An International Atomic Energy Agency (IAEA) team of experts said the operator of Romania’s Cernavoda Nuclear Power Plant (NPP) demonstrated strengthened operational safety by addressing the findings of an initial IAEA review in 2016. The team also encouraged the operator to pursue continuous improvement.
The Operational Safety Review Team (OSART) concluded a five-day follow-up mission on 8 March to Cernavoda NPP, whose two 706 MW(e) CANDU pressurized heavy water reactors came online in 1996 and 2007, respectively. The plant is located on the Danube-Black Sea Canal, about 160 km from Bucharest, the capital.
OSART missions aim to improve operational safety by objectively assessing safety performance using the IAEA’s safety standards and proposing recommendations and suggestions for improvement where appropriate. The follow-up missions are standard components of the OSART programme and are typically conducted within two years of the initial mission.
“We were pleased to observe that the plant management has paid serious attention to addressing the findings of the 2016 mission, demonstrating a strong commitment to safety,” said team leader Fuming Jiang, a Senior Nuclear Safety Officer at the IAEA. “We saw improvements in key areas, such as the procurement of important spare parts, the identification and reporting of some deficiencies, and some maintenance work practices, as evidenced by relevant performance indicators.”
The team observed that several findings from the 2016 review were fully addressed, including:
- Enhanced operator crew performance during simulator training.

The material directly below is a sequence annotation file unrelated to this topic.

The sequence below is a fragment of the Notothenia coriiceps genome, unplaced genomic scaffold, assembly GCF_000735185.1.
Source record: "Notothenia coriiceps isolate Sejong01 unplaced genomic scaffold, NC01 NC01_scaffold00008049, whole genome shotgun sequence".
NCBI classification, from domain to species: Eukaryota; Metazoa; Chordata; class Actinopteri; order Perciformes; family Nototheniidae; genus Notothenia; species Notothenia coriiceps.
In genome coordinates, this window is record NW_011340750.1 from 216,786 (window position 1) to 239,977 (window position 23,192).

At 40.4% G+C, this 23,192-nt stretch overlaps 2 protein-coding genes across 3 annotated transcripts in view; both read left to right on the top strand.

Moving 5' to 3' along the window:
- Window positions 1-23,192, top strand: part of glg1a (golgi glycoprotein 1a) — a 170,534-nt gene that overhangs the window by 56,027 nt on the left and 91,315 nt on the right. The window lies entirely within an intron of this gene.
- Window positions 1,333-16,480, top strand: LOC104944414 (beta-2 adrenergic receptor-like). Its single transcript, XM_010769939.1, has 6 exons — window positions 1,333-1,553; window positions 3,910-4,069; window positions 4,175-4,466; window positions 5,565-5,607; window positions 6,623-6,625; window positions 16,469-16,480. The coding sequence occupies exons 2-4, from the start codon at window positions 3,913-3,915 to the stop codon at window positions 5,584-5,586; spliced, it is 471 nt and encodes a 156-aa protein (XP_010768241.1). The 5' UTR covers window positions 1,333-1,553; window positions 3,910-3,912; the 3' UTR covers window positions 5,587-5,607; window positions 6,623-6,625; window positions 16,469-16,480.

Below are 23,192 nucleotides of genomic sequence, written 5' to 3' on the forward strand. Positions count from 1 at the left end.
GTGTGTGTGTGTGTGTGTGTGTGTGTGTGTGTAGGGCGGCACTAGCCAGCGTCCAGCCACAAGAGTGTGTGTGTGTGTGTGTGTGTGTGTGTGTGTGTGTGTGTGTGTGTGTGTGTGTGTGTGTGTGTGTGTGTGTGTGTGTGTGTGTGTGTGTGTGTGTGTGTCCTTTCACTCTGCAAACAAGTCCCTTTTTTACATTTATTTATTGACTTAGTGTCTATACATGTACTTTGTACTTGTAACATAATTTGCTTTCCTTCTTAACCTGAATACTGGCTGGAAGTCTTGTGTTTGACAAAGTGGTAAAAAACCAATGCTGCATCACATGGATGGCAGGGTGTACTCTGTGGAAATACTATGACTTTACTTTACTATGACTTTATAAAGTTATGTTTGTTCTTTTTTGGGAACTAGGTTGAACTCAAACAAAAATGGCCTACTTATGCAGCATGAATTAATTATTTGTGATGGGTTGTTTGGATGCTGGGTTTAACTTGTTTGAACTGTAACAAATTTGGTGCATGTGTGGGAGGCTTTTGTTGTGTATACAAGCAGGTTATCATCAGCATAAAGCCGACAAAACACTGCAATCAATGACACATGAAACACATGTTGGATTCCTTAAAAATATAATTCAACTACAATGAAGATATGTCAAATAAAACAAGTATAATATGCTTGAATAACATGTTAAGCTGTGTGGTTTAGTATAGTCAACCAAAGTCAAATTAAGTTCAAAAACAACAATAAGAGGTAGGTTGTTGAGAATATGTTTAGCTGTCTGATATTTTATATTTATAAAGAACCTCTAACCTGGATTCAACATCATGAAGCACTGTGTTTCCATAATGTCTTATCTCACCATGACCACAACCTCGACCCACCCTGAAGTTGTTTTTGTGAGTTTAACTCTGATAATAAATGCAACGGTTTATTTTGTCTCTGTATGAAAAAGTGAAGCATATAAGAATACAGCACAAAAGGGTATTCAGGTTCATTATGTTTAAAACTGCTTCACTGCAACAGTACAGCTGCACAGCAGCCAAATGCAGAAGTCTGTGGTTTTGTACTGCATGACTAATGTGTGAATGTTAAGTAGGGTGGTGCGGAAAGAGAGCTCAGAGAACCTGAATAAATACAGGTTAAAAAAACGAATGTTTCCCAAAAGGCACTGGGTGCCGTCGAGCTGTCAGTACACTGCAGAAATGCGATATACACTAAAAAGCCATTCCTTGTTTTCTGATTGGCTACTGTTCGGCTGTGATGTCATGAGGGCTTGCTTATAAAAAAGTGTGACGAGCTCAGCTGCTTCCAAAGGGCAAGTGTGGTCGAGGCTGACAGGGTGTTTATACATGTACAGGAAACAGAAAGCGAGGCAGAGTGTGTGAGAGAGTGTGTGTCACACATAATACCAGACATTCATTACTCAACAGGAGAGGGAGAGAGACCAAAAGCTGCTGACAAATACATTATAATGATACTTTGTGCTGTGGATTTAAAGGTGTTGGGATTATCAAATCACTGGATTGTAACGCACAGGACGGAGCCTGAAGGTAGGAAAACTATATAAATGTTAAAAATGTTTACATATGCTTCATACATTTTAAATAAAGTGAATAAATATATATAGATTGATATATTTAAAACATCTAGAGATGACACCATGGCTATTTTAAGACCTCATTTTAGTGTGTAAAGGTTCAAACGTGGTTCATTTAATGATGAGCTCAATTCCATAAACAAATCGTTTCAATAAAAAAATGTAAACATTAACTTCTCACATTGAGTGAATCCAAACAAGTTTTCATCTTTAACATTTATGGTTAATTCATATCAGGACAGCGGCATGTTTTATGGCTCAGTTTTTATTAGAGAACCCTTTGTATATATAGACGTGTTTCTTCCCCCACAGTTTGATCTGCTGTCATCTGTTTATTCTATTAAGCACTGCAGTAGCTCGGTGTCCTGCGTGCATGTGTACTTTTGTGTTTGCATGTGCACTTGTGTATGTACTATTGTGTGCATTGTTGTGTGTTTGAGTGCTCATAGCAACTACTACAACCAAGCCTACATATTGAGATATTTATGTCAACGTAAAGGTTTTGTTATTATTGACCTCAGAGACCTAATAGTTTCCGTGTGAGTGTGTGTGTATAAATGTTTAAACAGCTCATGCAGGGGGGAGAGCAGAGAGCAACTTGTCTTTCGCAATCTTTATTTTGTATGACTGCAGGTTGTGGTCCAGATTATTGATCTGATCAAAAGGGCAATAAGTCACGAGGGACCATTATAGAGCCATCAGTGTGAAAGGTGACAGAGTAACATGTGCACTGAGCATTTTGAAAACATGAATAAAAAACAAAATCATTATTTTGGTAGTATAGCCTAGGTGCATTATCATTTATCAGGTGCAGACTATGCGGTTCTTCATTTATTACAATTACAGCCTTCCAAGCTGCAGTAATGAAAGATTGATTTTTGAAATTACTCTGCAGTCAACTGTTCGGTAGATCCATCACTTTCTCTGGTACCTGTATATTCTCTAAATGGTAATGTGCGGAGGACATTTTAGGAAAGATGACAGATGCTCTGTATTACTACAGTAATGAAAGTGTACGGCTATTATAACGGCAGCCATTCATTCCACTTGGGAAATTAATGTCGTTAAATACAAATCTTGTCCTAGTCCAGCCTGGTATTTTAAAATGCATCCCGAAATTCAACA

- Better identification and reporting of deficiencies in the field.
- Improvement in maintenance work practices.
The team noted that significant progress has been made on other issues. However, more time is required to fully implement some actions, including:
- Further improvements in the procurement of important spare parts with relevance to safety.
- Further enhancement in the revision and update of some operating procedures.
- Control and labelling of some plant chemicals.
“We appreciate the insights and advice from the OSART mission in 2016 and have carefully analysed all the issues it identified and implemented a comprehensive action plan to address them over the past two years, and sometimes our actions went beyond the original scope of the issues,” said Dan Bigu, Site Vice President of Cernavoda NPP. “This has been proven to be very beneficial in our continued effort of performance improvement. The current follow-up mission will provide further catalyst support to our journey to nuclear excellence.”
The team provided a draft report of the mission to the plant’s management. The plant management and the Romanian Nuclear Safety Commission, which is responsible for nuclear safety oversight in Romania, will have the opportunity to make factual comments on the draft. These will be reviewed by the IAEA and the final report will be submitted to the Government of Romania within three months.
General information about OSART missions can be found on the IAEA Website. An OSART mission is designed as a review of programmes and activities essential to operational safety. It is not a regulatory inspection, nor is it a design review or a substitute for an exhaustive assessment of the plant’s overall safety status.